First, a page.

O. Briaerus tank plans

Discussion in 'Octopus Care' started by copy111, Nov 9, 2010.

  1. copy111

    copy111 Pygmy Octopus Registered

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    This is what I'm thinking of, and I'm open to criticism and advice.

    50 gallon tank

    20 gallon sump

    400 gallon protein skimmer

    400 gallon filter

    penguin 660 powerhead

    70 pounds of live rock, some in the sump

    3 inches fine sand

    glass heater

    1x flourescent system

    1x stronger light system. possibly try some LEDs fr the Reverse photosynthesis
    planning on running what is referred to as revers photosynthesis in the sump, which is actually really simple.

    I know metal heaters are of higher quality, but don't think there necessary if there in tank. of course, if it's necessary I'll put it in.

    I'll probably dose with something to keep the alkalinity in line.
     
  2. skywindsurfer

    skywindsurfer Architeuthis Registered

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    That tank size with all of that rock will get pretty cramped as your briareus gets older. I think the generally accepted minimum tank size on this website for O. Briareus is 75 gallons, but remember that larger is ALWAYS better. The more room your animals has, the happier it will be. Keep in mind that in the wild most species traverse a good distance daily in search of food and shelter. The added space also helps to aide in stimulation for the animal, like a child in a large play ground vs one with just a swing set.
     
  3. skywindsurfer

    skywindsurfer Architeuthis Registered

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  4. copy111

    copy111 Pygmy Octopus Registered

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    Thanks for the advice! I beleive that I heard 50 gallons was mininum size somewhere else here, but I am by no means an expert, I just beleive I read that somewhere.

    I was planning on putting thirty of those pounds of live rock in the small sump, leaving about forty pounds of it in the large tank. Would that leave adequate swimming area? Also, if the Briaerus cannot be kept in a 50 gallon, is there any species that are about medium in size and do well in mid-seventies temperature water?
     
  5. skywindsurfer

    skywindsurfer Architeuthis Registered

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    O. Briareus gets between 2-3 feet. I believe LEGS reached 4 feet before passing. You'd have to look at the journals forum to be certain but I know it was larger than most briareus. That is why I say a standard 50 gallon will be too small. The general rule of thumb is that the length of your tank should be 4x the animals max lenght and the width needs to be the same or twice the max length of the animal. This ensures that the animal will not only have ample space to turn around but adequate swimming distance across the tank. I'm pretty sure some people have kept O. Briareus in 50 gallon tanks, but I'm just saying it will be crowded. IMO you just need enough rock to provide ample swimming space and adequate shelter choices. Multiple hiding places are ideal as these animals will change dens periodically throughout their life time. If you're dead set on a 50 gallon tank then I would recommend O. Hummelincki. They are small/medium diurnal octopus that can be very social animals. Being diurnal, their color and texture patterns will be more diverse than a nocturnal species.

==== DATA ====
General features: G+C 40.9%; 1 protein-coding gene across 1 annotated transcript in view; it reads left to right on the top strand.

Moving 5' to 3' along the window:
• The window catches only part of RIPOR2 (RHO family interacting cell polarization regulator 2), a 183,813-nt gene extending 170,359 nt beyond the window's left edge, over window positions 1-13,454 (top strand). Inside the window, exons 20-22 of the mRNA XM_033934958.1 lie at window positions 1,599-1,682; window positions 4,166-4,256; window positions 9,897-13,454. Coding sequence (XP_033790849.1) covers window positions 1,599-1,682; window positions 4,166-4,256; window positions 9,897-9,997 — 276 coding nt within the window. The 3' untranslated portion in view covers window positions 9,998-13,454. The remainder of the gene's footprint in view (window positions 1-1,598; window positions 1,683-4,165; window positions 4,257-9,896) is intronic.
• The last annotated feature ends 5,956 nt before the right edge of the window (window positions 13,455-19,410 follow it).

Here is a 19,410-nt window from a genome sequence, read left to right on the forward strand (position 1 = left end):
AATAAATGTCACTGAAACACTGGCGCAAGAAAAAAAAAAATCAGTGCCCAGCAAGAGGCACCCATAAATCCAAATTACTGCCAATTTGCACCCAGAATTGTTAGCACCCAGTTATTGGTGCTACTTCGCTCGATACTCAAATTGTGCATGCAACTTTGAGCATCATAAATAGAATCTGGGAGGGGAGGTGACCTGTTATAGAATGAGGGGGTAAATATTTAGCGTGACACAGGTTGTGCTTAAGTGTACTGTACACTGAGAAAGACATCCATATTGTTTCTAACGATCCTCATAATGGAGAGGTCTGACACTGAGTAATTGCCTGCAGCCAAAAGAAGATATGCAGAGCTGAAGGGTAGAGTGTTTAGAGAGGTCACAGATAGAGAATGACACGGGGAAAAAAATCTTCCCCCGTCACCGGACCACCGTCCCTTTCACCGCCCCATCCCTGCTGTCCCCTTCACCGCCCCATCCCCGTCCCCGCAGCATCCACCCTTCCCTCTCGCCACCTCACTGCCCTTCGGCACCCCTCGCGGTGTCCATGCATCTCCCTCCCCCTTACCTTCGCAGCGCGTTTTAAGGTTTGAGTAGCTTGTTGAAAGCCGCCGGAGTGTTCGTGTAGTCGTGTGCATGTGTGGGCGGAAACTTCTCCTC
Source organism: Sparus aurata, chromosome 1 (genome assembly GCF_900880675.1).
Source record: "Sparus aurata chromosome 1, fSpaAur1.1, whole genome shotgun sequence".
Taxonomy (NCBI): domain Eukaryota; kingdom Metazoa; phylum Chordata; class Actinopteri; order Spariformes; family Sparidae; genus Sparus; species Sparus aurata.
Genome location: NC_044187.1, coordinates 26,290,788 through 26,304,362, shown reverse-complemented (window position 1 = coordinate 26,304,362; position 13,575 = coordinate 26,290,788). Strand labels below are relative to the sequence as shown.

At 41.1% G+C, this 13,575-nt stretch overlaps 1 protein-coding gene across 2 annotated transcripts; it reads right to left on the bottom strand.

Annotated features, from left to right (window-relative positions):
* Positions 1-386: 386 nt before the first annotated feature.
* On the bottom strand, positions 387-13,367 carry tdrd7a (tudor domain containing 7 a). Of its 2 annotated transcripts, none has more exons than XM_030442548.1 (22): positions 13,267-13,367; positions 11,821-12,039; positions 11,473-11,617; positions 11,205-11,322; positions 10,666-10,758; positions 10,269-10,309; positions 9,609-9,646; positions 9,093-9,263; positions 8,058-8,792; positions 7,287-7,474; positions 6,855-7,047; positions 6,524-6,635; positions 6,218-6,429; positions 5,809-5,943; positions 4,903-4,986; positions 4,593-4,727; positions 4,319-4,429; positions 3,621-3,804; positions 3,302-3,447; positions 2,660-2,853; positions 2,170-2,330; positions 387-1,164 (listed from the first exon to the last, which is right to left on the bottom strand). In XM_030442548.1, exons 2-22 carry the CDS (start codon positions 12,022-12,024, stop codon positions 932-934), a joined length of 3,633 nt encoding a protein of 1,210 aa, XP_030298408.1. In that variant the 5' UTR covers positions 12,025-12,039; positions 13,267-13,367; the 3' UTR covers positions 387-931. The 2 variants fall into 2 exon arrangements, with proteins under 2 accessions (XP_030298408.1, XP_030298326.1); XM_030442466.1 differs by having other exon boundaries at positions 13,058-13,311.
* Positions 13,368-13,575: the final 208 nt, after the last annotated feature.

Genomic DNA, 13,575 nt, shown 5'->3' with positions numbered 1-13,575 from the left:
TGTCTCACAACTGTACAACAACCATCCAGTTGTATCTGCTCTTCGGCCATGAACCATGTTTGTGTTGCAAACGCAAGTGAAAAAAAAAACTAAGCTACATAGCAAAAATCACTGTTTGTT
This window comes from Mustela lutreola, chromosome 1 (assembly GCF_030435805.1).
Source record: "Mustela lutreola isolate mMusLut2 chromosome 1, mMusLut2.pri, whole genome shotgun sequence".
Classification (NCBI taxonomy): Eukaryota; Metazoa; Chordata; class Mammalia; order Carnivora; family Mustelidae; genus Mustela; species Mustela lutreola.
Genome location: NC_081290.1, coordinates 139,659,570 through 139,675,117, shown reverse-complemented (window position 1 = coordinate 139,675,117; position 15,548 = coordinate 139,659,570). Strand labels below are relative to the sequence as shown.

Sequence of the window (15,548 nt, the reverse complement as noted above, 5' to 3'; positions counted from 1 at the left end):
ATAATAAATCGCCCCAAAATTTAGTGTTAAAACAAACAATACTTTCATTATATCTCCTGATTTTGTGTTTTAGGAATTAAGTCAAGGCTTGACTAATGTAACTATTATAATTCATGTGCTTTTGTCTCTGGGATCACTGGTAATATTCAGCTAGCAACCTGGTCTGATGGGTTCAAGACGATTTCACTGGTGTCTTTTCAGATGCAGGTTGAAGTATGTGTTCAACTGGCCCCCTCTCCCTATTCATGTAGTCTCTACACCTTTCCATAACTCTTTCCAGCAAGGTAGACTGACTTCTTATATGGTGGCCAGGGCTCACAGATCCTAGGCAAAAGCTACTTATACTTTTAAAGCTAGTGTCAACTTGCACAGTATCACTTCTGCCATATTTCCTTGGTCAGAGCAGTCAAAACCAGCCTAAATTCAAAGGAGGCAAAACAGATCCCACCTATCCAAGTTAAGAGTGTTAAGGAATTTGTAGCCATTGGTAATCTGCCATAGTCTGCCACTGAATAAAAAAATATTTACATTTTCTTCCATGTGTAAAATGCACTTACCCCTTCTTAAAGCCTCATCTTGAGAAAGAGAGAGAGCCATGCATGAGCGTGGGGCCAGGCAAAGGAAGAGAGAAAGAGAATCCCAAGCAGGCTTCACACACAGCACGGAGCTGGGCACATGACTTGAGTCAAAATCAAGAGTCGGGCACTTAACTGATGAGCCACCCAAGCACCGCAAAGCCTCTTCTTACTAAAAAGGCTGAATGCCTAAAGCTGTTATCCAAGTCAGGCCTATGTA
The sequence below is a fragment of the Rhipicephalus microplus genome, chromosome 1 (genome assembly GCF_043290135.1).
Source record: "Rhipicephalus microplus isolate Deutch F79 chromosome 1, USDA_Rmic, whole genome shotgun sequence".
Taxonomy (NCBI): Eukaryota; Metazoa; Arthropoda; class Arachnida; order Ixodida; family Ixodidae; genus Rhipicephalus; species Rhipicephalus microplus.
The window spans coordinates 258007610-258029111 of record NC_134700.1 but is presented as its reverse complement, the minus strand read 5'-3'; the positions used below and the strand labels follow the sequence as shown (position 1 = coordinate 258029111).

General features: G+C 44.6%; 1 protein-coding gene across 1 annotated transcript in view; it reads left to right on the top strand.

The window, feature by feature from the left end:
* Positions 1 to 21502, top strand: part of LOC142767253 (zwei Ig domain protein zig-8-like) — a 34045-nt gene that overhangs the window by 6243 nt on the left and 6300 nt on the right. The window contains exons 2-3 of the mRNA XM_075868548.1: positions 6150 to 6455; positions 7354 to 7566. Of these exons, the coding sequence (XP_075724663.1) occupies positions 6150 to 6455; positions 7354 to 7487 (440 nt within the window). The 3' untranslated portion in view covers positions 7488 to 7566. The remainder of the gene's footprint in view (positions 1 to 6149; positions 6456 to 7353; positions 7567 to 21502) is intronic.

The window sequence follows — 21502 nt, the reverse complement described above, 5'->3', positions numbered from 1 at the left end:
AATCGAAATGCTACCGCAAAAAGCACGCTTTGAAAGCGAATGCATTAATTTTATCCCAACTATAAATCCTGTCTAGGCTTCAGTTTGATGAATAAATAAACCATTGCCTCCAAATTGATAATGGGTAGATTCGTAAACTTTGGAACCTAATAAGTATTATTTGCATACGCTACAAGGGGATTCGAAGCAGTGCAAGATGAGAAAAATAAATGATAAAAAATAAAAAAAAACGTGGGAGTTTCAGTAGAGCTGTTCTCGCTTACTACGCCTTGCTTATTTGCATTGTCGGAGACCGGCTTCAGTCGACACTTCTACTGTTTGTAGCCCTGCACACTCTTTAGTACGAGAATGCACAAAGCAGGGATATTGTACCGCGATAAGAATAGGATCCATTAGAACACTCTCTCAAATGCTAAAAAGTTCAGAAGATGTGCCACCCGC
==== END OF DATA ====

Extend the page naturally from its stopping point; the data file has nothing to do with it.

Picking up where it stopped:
6. CaptFish

    CaptFish Colossal Squid Staff Member Moderator

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    O.Briareus is one of the largest species kept in the home aquarium. I recommend 125, most recommend a min of 75 gallons but I had one, Legs That was huge .She had almost a four foot span. So even a 75 would have been too small for her.
     
  7. copy111

    copy111 Pygmy Octopus Registered

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    I'll do some research on the humellincki species! Thanks for the advice! I'm glad my set up will be fine! What about octo proofing the tank? Any advice?
     
  8. copy111

    copy111 Pygmy Octopus Registered

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    Also, I havn't seen any hummelincki for sale any, although I've looked at many places where octopuses may be for sale. Are they ver around to be found? If so, where?